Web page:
One of the most important criteria that should be observed first (goes hand and hand with body conformation) is general health. Prior to purchasing a koi, observe how the fish is acting. Subtle cues such as swimming patterns will give you, the potential buyer, an indication of how the rest of the Tosai's health will be. If the pectoral fins are tucked in close to the body and swimming with only its back fin, this should be a concerning factor. Next, check to see if there are any external symptoms such as ich spots, fungal infections, blurry eyes, or cuts. In many cases, a dealer should have these koi separated and treated!
On to the next criteria for picking out a Tosai, the pattern! This is where most entry-level hobbyists begin their checklist. We must strongly advise clients to go through the body conformation checklist first, prior to looking at the pattern. The first part of recognizing patterns is understanding the type of koi. As you may have figured by now, all koi types develop differently. For example, a Tosai Sanke should have a very strong Beni (Red) and a "duller" complexion to the Sumi (Black). Ideally, the Beni (Red) on the Sanke should have steps or separations that define the fish. The Sumi (Black) on the other hand should be viewed as the supporting cast to the Beni (Red). The Sumi (Black) should fill in the spots the Beni (Red) does not occupy. Lastly, the Shiruji (White Base) should be a milky white complexion. On the contrary, a Kujaku does not develop the same way. The progressions we look at in a Sanke should not be represented the same as a Kujaku. The reason is, color schemes are not the same and growth is not the same as well. When looking at the Tosai Kujaku's pattern, look at the top of the head to make sure that the net pattern is even. Then, the colors should be laid out in a way that is distinguishable to the observer. As you can tell, different types of koi have different criteria when it comes to patterns. It is the buyer's responsibility to understand how the koi's patterns vary and develop. Going back to the general pattern checklist, we now move on to blemishes. As a koi enthusiast ready to purchase your Tosai, it is important to look for spots that don't belong. On a Yamabuki or Benigoi, it is important that a black spot or an orange spot should not be seen on the koi. This would be an imperfection to the koi that is called a "Shimi." A Shimi, which can occur to any koi, is a freckle that develops on the koi and tends to draw attention away from the beauty of the koi. More often than not, a shimi will develop later in a koi's lifetime if the hardness of the water is not checked and maintained. Another blemish you should keep your eyes out for is anything that stands out too much. These distractions will pull your attention away from the general beauty of the koi and should be reconsidered prior to purchasing.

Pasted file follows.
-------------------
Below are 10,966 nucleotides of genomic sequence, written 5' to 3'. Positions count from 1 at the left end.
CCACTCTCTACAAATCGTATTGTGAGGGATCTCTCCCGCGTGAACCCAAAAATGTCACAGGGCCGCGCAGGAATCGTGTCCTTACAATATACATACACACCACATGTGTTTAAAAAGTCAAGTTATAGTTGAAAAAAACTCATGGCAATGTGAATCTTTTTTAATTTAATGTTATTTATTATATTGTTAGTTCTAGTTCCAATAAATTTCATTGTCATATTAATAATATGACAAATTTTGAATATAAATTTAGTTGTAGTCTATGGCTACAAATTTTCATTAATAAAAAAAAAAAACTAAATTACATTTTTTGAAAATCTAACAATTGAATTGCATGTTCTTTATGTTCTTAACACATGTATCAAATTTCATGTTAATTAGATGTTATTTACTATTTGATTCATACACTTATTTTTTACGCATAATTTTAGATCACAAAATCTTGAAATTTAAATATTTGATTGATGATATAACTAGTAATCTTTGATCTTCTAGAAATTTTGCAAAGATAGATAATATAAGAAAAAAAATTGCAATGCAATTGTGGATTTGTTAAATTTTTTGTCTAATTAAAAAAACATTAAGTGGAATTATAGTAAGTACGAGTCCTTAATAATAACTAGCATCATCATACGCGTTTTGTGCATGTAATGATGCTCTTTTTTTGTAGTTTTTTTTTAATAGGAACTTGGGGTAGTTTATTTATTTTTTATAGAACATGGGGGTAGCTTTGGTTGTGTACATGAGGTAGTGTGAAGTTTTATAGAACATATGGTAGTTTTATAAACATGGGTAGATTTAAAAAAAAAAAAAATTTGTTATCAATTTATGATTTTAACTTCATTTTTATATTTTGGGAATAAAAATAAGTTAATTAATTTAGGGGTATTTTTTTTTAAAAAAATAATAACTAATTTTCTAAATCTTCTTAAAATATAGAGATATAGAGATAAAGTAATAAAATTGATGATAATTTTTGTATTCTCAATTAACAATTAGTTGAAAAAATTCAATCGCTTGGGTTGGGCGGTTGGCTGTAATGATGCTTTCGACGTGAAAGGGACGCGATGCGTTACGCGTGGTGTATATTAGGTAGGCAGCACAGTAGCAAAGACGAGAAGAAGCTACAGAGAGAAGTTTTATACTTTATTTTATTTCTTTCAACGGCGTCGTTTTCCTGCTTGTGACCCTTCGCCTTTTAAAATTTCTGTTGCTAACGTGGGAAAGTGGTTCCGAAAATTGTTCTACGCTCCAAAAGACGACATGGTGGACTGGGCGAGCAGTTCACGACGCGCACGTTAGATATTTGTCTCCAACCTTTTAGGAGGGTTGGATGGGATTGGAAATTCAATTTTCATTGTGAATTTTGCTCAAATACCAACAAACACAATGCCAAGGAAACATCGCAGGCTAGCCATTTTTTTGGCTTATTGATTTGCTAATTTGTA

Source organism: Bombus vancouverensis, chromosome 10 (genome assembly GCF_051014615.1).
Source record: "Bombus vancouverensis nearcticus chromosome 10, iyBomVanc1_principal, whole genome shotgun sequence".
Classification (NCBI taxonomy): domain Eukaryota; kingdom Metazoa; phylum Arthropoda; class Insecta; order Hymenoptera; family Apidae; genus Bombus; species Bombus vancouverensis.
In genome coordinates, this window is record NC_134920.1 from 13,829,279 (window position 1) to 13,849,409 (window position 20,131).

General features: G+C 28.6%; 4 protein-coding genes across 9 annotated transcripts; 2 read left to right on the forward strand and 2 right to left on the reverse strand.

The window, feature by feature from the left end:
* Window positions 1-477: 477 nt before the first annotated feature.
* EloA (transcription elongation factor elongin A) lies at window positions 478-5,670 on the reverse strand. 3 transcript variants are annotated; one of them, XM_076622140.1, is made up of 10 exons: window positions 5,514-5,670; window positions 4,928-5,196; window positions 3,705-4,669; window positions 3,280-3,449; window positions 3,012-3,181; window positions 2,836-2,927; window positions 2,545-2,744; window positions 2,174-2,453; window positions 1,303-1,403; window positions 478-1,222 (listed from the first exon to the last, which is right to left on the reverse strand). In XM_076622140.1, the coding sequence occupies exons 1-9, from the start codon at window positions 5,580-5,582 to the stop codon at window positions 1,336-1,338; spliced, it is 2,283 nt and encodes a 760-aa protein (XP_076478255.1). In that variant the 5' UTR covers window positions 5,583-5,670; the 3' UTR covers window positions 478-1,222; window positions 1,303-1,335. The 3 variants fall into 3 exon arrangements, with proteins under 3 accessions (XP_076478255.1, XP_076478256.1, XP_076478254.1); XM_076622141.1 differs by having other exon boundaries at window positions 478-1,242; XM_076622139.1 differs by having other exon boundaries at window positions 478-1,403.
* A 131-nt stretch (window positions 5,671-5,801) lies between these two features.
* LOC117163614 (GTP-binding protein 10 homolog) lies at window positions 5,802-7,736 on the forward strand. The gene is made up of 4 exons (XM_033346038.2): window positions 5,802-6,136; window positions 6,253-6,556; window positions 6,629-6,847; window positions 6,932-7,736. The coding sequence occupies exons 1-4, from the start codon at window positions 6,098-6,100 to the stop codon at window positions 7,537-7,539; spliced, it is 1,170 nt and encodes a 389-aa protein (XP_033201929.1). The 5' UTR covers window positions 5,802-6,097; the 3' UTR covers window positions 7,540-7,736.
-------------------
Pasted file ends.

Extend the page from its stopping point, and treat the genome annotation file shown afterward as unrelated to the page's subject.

Now that you have the general idea of selecting your next Tosai! Give it a try and happy shopping!